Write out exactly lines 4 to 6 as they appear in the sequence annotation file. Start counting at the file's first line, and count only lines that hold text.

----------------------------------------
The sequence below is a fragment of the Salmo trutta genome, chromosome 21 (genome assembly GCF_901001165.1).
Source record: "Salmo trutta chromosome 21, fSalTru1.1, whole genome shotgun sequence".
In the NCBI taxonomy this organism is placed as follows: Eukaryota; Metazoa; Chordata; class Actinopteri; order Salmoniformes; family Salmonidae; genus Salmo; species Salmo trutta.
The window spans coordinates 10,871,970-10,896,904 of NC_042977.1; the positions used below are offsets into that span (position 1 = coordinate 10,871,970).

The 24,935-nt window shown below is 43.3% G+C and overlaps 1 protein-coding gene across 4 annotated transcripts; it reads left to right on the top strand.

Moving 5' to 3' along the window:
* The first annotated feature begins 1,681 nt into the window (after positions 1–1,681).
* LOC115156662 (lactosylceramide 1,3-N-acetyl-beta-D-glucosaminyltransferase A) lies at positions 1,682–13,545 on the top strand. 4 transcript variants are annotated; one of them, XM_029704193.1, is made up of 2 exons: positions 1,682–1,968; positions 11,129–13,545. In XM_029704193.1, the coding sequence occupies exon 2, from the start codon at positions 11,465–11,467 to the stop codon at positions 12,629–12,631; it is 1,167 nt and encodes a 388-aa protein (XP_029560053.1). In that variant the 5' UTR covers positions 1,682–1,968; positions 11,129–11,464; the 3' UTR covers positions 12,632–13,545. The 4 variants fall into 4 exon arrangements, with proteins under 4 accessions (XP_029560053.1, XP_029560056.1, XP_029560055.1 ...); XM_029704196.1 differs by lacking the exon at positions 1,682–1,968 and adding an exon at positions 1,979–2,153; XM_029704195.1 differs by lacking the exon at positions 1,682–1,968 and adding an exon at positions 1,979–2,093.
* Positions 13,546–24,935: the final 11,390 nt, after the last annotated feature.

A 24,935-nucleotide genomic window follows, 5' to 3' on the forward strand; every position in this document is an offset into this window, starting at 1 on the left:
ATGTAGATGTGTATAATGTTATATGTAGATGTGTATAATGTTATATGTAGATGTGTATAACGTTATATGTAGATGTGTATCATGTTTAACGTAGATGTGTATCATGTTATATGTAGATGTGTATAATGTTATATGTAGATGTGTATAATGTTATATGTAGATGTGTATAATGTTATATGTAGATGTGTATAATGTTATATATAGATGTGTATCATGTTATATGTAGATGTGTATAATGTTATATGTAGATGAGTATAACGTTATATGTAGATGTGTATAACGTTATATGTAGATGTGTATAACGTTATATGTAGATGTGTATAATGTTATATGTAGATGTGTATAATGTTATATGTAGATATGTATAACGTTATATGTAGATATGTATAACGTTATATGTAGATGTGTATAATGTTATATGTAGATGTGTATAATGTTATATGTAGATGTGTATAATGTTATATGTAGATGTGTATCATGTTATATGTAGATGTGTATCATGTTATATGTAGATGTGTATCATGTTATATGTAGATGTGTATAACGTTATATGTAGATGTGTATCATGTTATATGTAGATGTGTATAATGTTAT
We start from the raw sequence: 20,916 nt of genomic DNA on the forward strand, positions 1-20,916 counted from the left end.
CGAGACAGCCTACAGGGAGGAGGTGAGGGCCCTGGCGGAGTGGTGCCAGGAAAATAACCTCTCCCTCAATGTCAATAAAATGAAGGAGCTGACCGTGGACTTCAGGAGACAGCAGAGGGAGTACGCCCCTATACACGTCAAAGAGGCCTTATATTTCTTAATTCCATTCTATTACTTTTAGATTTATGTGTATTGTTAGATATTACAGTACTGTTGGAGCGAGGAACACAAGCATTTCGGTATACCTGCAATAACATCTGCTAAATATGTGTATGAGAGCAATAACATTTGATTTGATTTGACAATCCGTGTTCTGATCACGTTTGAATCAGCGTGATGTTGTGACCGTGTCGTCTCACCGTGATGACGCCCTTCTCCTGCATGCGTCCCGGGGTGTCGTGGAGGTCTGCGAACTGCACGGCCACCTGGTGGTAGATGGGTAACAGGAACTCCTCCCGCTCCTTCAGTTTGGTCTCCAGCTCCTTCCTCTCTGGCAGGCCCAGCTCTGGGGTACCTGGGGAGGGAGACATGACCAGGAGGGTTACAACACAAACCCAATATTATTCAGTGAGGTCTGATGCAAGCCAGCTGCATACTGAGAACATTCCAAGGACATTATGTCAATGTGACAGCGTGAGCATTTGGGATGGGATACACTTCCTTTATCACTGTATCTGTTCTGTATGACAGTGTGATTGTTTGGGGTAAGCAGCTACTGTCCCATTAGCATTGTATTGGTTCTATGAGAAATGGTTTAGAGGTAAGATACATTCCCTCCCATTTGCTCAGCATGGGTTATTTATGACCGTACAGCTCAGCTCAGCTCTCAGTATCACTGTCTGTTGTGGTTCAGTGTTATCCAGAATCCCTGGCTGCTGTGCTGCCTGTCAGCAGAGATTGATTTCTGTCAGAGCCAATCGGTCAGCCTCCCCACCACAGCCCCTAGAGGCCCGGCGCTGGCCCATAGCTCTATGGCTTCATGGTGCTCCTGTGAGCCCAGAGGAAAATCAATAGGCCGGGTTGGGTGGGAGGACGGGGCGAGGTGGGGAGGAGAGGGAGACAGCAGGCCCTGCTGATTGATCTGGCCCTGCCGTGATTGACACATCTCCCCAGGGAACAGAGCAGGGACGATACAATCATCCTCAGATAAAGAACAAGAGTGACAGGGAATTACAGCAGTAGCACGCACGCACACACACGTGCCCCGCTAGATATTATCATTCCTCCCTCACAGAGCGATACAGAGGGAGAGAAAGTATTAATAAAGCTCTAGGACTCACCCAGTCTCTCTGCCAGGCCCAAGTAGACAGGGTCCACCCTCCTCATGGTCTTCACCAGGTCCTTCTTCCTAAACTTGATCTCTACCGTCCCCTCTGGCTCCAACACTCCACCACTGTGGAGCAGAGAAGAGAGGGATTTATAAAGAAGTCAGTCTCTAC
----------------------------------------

The window spans coordinates 10,871,970-10,896,904 of NC_042977.1; the positions used below are offsets into that span (position 1 = coordinate 10,871,970).

The 24,935-nt window shown below is 43.3% G+C and overlaps 1 protein-coding gene across 4 annotated transcripts; it reads left to right on the top strand.

Moving 5' to 3' along the window: